In the case of monitored infrastructure such as roads, tunnels, pipelines or railways, sensor nodes are often deployed linearly. This type of network is called a linear sensor network (LSN). In such a network, the data frames are transported from node to node until they reach a sink.

One of the major challenges encountered in linear sensor networks is to achieve a good radio interference management policy which takes into account the change of environment and the activity of the nodes. This requires a control of the propagation conditions, nodes equipped with an efficient data frame reception unit and a MAC protocol taking advantage of the linearity of the topology.

This research proposes a method of calculation which makes it possible to estimate the number of frames captured for a linear network according to the stated hypotheses. This ratio has a significant impact on capture when node activity generates radio interference.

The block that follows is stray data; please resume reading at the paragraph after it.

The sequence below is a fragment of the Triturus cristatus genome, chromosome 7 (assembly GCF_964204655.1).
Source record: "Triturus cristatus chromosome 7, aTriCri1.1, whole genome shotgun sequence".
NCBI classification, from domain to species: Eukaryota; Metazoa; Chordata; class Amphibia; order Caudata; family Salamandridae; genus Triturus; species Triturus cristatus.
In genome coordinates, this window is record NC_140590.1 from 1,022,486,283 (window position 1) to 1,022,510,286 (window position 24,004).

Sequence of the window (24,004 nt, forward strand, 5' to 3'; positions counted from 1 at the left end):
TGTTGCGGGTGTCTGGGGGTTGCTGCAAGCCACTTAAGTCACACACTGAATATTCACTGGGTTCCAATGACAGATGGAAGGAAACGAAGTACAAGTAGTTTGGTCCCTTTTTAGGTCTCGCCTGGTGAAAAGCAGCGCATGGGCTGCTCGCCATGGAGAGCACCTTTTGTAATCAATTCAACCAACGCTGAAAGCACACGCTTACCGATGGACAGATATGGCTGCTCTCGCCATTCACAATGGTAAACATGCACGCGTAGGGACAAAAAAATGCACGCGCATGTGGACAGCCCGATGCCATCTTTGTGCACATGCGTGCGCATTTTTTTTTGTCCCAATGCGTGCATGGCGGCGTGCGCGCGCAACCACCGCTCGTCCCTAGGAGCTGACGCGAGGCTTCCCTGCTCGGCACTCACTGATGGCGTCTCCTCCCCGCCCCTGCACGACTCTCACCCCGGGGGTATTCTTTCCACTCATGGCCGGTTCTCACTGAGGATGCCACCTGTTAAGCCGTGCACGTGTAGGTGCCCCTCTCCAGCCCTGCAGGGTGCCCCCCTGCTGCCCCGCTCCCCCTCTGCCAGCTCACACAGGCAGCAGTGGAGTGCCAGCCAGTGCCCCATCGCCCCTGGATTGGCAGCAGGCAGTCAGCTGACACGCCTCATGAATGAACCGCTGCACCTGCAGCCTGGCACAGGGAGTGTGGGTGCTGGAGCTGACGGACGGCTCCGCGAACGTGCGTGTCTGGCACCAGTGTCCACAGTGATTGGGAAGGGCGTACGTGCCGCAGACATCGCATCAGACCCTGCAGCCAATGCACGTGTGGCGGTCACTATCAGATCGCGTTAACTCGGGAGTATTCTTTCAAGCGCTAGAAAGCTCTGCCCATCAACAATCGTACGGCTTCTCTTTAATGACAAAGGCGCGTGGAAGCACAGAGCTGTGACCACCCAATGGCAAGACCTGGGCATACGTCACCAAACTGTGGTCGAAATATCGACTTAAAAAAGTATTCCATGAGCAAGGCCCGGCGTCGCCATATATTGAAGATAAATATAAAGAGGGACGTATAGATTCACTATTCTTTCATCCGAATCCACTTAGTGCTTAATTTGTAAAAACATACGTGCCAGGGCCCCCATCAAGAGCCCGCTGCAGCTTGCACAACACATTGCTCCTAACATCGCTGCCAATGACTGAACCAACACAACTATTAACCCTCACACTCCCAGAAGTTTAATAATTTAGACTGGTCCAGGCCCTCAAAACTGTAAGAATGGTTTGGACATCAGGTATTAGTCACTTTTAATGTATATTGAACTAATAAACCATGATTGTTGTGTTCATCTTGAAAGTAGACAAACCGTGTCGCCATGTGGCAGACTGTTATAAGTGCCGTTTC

After simulations and observations, the research team understood that probabilistic capture offers a significant gain in terms of reception rate for a given cluster size. However, this gain increases as the size of the clusters increases. According to the team, if the cluster is large, the frequency of the token will be reduced, and the capacity of this parallel linear structure will also be reduced.

In their future work, they plan to focus on the linear LoRa network in order to benefit from interference resilience and ultra-long distance.

  1. Horizontally elastic edge cumulative resource constraints revisited

Author: Sévérine Fetgo Betmbe, Clémentin Tayou Djamegni

University: Dschang, Cameroon

The success of constraint programming on scheduling problems comes from the low complexity and the power of the propagators.

The Profile data structure recently introduced by Gingras and Quimper applied to the Edge Finder rule for the resource constraint in cumulative scheduling (which the researcher duo calls horizontally elastic Edge Finder) to improve the filtering power of this rule.

This research revisited the algorithm proposed by Gingras and Quimper.

It is proved that the detection phase of this algorithm partially uses the data structure and a new reformulation of the "horizontally elastic Edge Finder" rule is proposed.